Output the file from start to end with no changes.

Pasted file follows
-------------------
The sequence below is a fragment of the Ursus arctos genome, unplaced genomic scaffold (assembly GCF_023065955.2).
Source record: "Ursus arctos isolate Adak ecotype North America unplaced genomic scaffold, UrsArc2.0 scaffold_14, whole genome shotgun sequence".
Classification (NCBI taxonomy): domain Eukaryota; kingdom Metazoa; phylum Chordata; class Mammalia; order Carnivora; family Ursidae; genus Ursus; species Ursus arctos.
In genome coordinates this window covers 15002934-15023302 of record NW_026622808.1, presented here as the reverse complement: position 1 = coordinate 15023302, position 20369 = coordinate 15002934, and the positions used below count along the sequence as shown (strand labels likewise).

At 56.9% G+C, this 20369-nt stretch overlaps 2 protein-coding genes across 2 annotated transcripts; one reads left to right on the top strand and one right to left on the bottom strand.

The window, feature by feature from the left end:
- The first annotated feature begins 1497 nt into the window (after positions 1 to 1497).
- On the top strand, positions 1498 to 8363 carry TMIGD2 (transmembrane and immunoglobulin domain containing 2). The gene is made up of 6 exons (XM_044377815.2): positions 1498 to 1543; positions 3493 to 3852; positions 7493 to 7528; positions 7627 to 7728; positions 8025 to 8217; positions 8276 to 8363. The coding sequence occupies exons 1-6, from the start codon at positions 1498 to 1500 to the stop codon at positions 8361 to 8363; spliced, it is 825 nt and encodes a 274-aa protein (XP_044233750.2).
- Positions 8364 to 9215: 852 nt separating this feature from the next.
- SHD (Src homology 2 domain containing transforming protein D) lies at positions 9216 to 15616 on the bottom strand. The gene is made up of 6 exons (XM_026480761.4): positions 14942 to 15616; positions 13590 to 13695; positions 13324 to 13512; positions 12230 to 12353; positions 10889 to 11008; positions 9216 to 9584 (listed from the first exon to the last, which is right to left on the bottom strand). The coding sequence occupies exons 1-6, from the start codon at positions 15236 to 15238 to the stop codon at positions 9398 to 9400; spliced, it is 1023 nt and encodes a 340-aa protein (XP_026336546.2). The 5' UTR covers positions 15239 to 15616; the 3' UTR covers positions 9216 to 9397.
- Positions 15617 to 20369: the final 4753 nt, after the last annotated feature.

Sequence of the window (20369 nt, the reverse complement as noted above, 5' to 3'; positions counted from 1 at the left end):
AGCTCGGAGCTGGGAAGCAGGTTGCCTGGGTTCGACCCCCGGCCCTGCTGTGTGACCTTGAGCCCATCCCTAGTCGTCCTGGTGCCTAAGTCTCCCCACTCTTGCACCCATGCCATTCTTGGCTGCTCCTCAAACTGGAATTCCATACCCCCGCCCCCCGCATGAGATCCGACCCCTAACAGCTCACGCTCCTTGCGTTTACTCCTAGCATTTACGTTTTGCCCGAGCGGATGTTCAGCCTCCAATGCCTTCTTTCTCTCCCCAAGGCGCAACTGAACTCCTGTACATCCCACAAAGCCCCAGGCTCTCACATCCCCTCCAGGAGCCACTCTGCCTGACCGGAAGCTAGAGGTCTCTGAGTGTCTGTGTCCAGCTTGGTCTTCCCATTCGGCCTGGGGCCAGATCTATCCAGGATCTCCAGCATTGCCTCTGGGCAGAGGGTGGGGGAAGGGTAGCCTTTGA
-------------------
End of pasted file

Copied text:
The sequence below is a fragment of the Ursus arctos genome, unplaced genomic scaffold (assembly GCF_023065955.2).
Source record: "Ursus arctos isolate Adak ecotype North America unplaced genomic scaffold, UrsArc2.0 scaffold_14, whole genome shotgun sequence".
Classification (NCBI taxonomy): domain Eukaryota; kingdom Metazoa; phylum Chordata; class Mammalia; order Carnivora; family Ursidae; genus Ursus; species Ursus arctos.
In genome coordinates this window covers 15002934-15023302 of record NW_026622808.1, presented here as the reverse complement: position 1 = coordinate 15023302, position 20369 = coordinate 15002934, and the positions used below count along the sequence as shown (strand labels likewise).

At 56.9% G+C, this 20369-nt stretch overlaps 2 protein-coding genes across 2 annotated transcripts; one reads left to right on the top strand and one right to left on the bottom strand.

The window, feature by feature from the left end:
- The first annotated feature begins 1497 nt into the window (after positions 1 to 1497).
- On the top strand, positions 1498 to 8363 carry TMIGD2 (transmembrane and immunoglobulin domain containing 2). The gene is made up of 6 exons (XM_044377815.2): positions 1498 to 1543; positions 3493 to 3852; positions 7493 to 7528; positions 7627 to 7728; positions 8025 to 8217; positions 8276 to 8363. The coding sequence occupies exons 1-6, from the start codon at positions 1498 to 1500 to the stop codon at positions 8361 to 8363; spliced, it is 825 nt and encodes a 274-aa protein (XP_044233750.2).
- Positions 8364 to 9215: 852 nt separating this feature from the next.
- SHD (Src homology 2 domain containing transforming protein D) lies at positions 9216 to 15616 on the bottom strand. The gene is made up of 6 exons (XM_026480761.4): positions 14942 to 15616; positions 13590 to 13695; positions 13324 to 13512; positions 12230 to 12353; positions 10889 to 11008; positions 9216 to 9584 (listed from the first exon to the last, which is right to left on the bottom strand). The coding sequence occupies exons 1-6, from the start codon at positions 15236 to 15238 to the stop codon at positions 9398 to 9400; spliced, it is 1023 nt and encodes a 340-aa protein (XP_026336546.2). The 5' UTR covers positions 15239 to 15616; the 3' UTR covers positions 9216 to 9397.
- Positions 15617 to 20369: the final 4753 nt, after the last annotated feature.

Sequence of the window (20369 nt, the reverse complement as noted above, 5' to 3'; positions counted from 1 at the left end):
AGCTCGGAGCTGGGAAGCAGGTTGCCTGGGTTCGACCCCCGGCCCTGCTGTGTGACCTTGAGCCCATCCCTAGTCGTCCTGGTGCCTAAGTCTCCCCACTCTTGCACCCATGCCATTCTTGGCTGCTCCTCAAACTGGAATTCCATACCCCCGCCCCCCGCATGAGATCCGACCCCTAACAGCTCACGCTCCTTGCGTTTACTCCTAGCATTTACGTTTTGCCCGAGCGGATGTTCAGCCTCCAATGCCTTCTTTCTCTCCCCAAGGCGCAACTGAACTCCTGTACATCCCACAAAGCCCCAGGCTCTCACATCCCCTCCAGGAGCCACTCTGCCTGACCGGAAGCTAGAGGTCTCTGAGTGTCTGTGTCCAGCTTGGTCTTCCCATTCGGCCTGGGGCCAGATCTATCCAGGATCTCCAGCATTGCCTCTGGGCAGAGGGTGGGGGAAGGGTAGCCTTTGA